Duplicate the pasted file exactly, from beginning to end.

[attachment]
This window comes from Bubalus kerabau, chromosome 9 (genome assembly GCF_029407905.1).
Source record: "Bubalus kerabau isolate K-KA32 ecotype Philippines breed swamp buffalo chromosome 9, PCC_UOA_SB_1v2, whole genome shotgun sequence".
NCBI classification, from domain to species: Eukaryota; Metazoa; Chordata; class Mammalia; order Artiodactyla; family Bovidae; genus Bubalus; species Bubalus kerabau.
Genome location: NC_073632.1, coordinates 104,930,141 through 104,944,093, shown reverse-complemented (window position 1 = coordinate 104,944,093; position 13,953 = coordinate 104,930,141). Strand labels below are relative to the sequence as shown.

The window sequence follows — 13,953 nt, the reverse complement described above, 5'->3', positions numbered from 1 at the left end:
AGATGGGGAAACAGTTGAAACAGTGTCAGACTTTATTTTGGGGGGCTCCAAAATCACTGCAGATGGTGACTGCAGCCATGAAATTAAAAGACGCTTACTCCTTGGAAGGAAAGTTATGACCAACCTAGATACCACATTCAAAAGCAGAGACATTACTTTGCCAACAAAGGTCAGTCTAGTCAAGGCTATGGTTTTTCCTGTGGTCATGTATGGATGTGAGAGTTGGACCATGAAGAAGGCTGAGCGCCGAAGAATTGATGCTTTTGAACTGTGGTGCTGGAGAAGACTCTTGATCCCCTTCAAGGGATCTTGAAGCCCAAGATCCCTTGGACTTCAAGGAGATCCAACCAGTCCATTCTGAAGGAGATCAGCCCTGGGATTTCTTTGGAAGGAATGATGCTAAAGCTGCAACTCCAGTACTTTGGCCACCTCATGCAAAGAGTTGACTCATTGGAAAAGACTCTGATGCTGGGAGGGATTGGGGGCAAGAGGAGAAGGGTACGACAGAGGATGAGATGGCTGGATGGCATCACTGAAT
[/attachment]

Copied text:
This window comes from Bubalus kerabau, chromosome 9 (genome assembly GCF_029407905.1).
Source record: "Bubalus kerabau isolate K-KA32 ecotype Philippines breed swamp buffalo chromosome 9, PCC_UOA_SB_1v2, whole genome shotgun sequence".
NCBI classification, from domain to species: Eukaryota; Metazoa; Chordata; class Mammalia; order Artiodactyla; family Bovidae; genus Bubalus; species Bubalus kerabau.
Genome location: NC_073632.1, coordinates 104,930,141 through 104,944,093, shown reverse-complemented (window position 1 = coordinate 104,944,093; position 13,953 = coordinate 104,930,141). Strand labels below are relative to the sequence as shown.

The window sequence follows — 13,953 nt, the reverse complement described above, 5'->3', positions numbered from 1 at the left end:
AGATGGGGAAACAGTTGAAACAGTGTCAGACTTTATTTTGGGGGGCTCCAAAATCACTGCAGATGGTGACTGCAGCCATGAAATTAAAAGACGCTTACTCCTTGGAAGGAAAGTTATGACCAACCTAGATACCACATTCAAAAGCAGAGACATTACTTTGCCAACAAAGGTCAGTCTAGTCAAGGCTATGGTTTTTCCTGTGGTCATGTATGGATGTGAGAGTTGGACCATGAAGAAGGCTGAGCGCCGAAGAATTGATGCTTTTGAACTGTGGTGCTGGAGAAGACTCTTGATCCCCTTCAAGGGATCTTGAAGCCCAAGATCCCTTGGACTTCAAGGAGATCCAACCAGTCCATTCTGAAGGAGATCAGCCCTGGGATTTCTTTGGAAGGAATGATGCTAAAGCTGCAACTCCAGTACTTTGGCCACCTCATGCAAAGAGTTGACTCATTGGAAAAGACTCTGATGCTGGGAGGGATTGGGGGCAAGAGGAGAAGGGTACGACAGAGGATGAGATGGCTGGATGGCATCACTGAAT